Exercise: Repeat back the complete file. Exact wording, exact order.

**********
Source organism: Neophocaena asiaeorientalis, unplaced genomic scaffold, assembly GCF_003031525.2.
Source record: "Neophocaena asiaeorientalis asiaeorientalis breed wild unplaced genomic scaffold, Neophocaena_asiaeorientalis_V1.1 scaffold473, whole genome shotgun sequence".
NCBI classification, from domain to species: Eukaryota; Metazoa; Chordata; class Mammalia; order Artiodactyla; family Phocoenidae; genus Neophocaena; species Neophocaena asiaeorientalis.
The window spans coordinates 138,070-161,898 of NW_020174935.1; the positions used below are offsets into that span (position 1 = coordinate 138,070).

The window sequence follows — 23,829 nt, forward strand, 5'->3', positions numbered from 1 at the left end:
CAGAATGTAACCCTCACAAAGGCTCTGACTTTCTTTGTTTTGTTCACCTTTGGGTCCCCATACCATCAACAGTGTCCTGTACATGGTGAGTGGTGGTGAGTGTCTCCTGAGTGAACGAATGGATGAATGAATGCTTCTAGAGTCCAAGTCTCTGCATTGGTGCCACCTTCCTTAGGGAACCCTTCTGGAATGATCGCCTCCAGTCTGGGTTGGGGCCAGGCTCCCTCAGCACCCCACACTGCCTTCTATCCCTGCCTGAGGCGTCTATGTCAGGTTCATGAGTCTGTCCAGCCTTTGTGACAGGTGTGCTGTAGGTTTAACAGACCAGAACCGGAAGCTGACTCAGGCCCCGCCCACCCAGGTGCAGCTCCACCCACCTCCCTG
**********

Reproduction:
Source organism: Neophocaena asiaeorientalis, unplaced genomic scaffold, assembly GCF_003031525.2.
Source record: "Neophocaena asiaeorientalis asiaeorientalis breed wild unplaced genomic scaffold, Neophocaena_asiaeorientalis_V1.1 scaffold473, whole genome shotgun sequence".
NCBI classification, from domain to species: Eukaryota; Metazoa; Chordata; class Mammalia; order Artiodactyla; family Phocoenidae; genus Neophocaena; species Neophocaena asiaeorientalis.
The window spans coordinates 138,070-161,898 of NW_020174935.1; the positions used below are offsets into that span (position 1 = coordinate 138,070).

The window sequence follows — 23,829 nt, forward strand, 5'->3', positions numbered from 1 at the left end:
CAGAATGTAACCCTCACAAAGGCTCTGACTTTCTTTGTTTTGTTCACCTTTGGGTCCCCATACCATCAACAGTGTCCTGTACATGGTGAGTGGTGGTGAGTGTCTCCTGAGTGAACGAATGGATGAATGAATGCTTCTAGAGTCCAAGTCTCTGCATTGGTGCCACCTTCCTTAGGGAACCCTTCTGGAATGATCGCCTCCAGTCTGGGTTGGGGCCAGGCTCCCTCAGCACCCCACACTGCCTTCTATCCCTGCCTGAGGCGTCTATGTCAGGTTCATGAGTCTGTCCAGCCTTTGTGACAGGTGTGCTGTAGGTTTAACAGACCAGAACCGGAAGCTGACTCAGGCCCCGCCCACCCAGGTGCAGCTCCACCCACCTCCCTG